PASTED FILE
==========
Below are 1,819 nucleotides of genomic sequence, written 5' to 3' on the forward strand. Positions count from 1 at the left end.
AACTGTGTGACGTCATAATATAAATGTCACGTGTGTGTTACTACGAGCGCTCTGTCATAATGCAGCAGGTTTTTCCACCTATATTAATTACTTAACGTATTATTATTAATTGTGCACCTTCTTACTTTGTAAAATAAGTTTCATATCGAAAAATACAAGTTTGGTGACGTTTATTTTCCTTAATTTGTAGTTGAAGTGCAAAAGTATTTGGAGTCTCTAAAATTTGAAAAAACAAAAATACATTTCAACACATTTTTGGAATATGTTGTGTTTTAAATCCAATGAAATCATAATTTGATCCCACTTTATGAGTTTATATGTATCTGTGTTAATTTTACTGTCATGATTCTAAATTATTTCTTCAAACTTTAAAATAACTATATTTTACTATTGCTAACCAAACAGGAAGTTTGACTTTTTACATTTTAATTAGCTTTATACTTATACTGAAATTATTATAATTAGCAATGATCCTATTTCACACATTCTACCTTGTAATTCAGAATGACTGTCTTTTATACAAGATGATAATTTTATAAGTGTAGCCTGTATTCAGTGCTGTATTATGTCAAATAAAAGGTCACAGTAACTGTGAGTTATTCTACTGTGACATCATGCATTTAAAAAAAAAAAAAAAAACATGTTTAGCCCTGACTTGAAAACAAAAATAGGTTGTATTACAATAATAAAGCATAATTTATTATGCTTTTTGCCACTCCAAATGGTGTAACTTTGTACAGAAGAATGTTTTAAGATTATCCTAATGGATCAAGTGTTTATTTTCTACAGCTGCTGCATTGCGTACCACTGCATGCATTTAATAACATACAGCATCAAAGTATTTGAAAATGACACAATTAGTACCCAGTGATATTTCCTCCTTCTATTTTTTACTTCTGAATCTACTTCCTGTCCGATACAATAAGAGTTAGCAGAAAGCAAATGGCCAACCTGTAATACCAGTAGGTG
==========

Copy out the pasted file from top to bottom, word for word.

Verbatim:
Below are 1,819 nucleotides of genomic sequence, written 5' to 3' on the forward strand. Positions count from 1 at the left end.
AACTGTGTGACGTCATAATATAAATGTCACGTGTGTGTTACTACGAGCGCTCTGTCATAATGCAGCAGGTTTTTCCACCTATATTAATTACTTAACGTATTATTATTAATTGTGCACCTTCTTACTTTGTAAAATAAGTTTCATATCGAAAAATACAAGTTTGGTGACGTTTATTTTCCTTAATTTGTAGTTGAAGTGCAAAAGTATTTGGAGTCTCTAAAATTTGAAAAAACAAAAATACATTTCAACACATTTTTGGAATATGTTGTGTTTTAAATCCAATGAAATCATAATTTGATCCCACTTTATGAGTTTATATGTATCTGTGTTAATTTTACTGTCATGATTCTAAATTATTTCTTCAAACTTTAAAATAACTATATTTTACTATTGCTAACCAAACAGGAAGTTTGACTTTTTACATTTTAATTAGCTTTATACTTATACTGAAATTATTATAATTAGCAATGATCCTATTTCACACATTCTACCTTGTAATTCAGAATGACTGTCTTTTATACAAGATGATAATTTTATAAGTGTAGCCTGTATTCAGTGCTGTATTATGTCAAATAAAAGGTCACAGTAACTGTGAGTTATTCTACTGTGACATCATGCATTTAAAAAAAAAAAAAAAAACATGTTTAGCCCTGACTTGAAAACAAAAATAGGTTGTATTACAATAATAAAGCATAATTTATTATGCTTTTTGCCACTCCAAATGGTGTAACTTTGTACAGAAGAATGTTTTAAGATTATCCTAATGGATCAAGTGTTTATTTTCTACAGCTGCTGCATTGCGTACCACTGCATGCATTTAATAACATACAGCATCAAAGTATTTGAAAATGACACAATTAGTACCCAGTGATATTTCCTCCTTCTATTTTTTACTTCTGAATCTACTTCCTGTCCGATACAATAAGAGTTAGCAGAAAGCAAATGGCCAACCTGTAATACCAGTAGGTG